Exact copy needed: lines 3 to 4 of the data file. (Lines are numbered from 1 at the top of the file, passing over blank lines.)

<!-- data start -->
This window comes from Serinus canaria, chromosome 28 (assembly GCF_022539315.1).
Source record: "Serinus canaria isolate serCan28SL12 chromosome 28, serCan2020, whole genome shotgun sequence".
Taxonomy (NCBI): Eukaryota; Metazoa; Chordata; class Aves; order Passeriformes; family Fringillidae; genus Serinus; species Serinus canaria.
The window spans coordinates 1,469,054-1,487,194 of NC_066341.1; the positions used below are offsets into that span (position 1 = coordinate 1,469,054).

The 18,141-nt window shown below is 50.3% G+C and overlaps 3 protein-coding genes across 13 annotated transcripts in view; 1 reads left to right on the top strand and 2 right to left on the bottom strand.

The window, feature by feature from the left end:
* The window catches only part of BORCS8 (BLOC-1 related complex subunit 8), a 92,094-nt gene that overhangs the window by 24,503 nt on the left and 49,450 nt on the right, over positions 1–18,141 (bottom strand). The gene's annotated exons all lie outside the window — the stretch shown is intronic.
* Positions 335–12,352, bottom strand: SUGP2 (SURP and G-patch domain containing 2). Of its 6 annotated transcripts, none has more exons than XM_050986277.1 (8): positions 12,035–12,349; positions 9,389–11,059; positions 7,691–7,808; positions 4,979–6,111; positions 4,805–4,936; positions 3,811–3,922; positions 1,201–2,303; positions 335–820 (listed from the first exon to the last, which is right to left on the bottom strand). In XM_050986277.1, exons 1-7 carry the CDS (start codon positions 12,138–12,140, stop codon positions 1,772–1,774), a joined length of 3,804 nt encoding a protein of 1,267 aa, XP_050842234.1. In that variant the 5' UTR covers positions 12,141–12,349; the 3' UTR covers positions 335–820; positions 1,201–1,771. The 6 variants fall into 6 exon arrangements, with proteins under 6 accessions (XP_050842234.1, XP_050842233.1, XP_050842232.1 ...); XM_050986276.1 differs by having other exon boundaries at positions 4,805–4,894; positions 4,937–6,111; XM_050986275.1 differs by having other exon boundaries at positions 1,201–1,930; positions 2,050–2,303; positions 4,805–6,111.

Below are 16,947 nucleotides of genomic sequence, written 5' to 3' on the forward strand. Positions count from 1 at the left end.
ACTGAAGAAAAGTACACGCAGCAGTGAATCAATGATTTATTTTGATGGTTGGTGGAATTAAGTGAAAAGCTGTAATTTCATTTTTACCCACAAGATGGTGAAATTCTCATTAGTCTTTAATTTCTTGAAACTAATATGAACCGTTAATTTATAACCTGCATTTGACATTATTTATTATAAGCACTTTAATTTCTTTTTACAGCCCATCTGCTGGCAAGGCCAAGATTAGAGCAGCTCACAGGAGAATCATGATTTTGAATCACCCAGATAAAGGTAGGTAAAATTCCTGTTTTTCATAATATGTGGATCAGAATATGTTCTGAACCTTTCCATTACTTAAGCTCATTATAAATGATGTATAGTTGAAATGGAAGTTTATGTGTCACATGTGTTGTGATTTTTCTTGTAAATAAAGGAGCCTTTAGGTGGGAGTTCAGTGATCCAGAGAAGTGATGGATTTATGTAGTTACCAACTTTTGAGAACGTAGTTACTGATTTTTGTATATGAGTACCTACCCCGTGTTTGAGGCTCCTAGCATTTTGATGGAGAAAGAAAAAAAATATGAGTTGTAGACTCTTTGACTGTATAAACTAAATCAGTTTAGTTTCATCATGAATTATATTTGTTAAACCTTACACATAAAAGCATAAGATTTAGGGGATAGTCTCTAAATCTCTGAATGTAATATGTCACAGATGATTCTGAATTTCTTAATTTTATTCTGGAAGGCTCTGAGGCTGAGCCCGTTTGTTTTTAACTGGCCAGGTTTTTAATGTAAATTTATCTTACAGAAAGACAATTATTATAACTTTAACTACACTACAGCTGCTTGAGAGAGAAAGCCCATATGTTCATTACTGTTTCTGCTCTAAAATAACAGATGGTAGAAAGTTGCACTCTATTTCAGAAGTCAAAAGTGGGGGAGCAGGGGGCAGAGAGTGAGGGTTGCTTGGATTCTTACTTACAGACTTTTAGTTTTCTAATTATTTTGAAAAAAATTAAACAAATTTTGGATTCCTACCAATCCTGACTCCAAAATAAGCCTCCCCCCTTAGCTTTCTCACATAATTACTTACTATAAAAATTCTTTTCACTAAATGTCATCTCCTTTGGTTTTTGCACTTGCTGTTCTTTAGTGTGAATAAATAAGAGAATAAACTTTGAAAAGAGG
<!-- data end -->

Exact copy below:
Taxonomy (NCBI): Eukaryota; Metazoa; Chordata; class Aves; order Passeriformes; family Fringillidae; genus Serinus; species Serinus canaria.
The window spans coordinates 1,469,054-1,487,194 of NC_066341.1; the positions used below are offsets into that span (position 1 = coordinate 1,469,054).